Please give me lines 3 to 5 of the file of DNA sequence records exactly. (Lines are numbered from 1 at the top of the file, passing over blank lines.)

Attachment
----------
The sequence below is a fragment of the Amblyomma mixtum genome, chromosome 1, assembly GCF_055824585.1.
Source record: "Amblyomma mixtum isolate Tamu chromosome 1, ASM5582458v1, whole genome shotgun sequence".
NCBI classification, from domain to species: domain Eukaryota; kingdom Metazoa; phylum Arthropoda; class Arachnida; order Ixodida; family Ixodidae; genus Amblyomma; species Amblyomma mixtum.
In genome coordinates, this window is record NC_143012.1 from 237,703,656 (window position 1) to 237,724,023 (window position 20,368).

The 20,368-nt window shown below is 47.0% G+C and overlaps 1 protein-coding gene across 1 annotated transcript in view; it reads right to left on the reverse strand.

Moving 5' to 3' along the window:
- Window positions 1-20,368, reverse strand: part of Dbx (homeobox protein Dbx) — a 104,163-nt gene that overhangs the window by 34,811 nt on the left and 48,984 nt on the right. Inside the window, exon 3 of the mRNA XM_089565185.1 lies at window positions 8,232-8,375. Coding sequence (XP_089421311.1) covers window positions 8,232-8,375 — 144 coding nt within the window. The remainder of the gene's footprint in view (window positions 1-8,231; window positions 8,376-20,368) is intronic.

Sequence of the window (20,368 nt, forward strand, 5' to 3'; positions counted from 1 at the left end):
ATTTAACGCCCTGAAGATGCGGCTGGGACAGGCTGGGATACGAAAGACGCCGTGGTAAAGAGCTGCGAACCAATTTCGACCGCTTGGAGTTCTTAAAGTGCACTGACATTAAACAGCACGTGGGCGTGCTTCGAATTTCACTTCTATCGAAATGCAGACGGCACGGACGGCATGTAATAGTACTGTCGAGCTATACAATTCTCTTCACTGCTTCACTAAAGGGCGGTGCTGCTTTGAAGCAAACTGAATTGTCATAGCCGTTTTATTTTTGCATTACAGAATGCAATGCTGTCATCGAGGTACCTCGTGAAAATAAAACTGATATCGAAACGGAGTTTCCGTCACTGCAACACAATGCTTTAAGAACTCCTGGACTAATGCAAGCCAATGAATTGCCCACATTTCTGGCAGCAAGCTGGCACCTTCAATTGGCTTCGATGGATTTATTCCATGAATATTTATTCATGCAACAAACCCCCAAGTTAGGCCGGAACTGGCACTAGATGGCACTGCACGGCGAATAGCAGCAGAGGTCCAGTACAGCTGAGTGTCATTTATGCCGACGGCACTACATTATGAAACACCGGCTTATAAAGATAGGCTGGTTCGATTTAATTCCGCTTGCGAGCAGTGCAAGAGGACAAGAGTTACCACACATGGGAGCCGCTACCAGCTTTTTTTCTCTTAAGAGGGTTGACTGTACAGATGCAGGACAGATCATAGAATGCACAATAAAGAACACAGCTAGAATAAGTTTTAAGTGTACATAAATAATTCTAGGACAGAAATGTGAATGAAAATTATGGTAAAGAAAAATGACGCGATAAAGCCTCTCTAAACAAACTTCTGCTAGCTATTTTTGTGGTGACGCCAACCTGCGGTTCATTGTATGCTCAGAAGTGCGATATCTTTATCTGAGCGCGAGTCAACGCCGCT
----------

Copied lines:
NCBI classification, from domain to species: domain Eukaryota; kingdom Metazoa; phylum Arthropoda; class Arachnida; order Ixodida; family Ixodidae; genus Amblyomma; species Amblyomma mixtum.
In genome coordinates, this window is record NC_143012.1 from 237,703,656 (window position 1) to 237,724,023 (window position 20,368).

The 20,368-nt window shown below is 47.0% G+C and overlaps 1 protein-coding gene across 1 annotated transcript in view; it reads right to left on the reverse strand.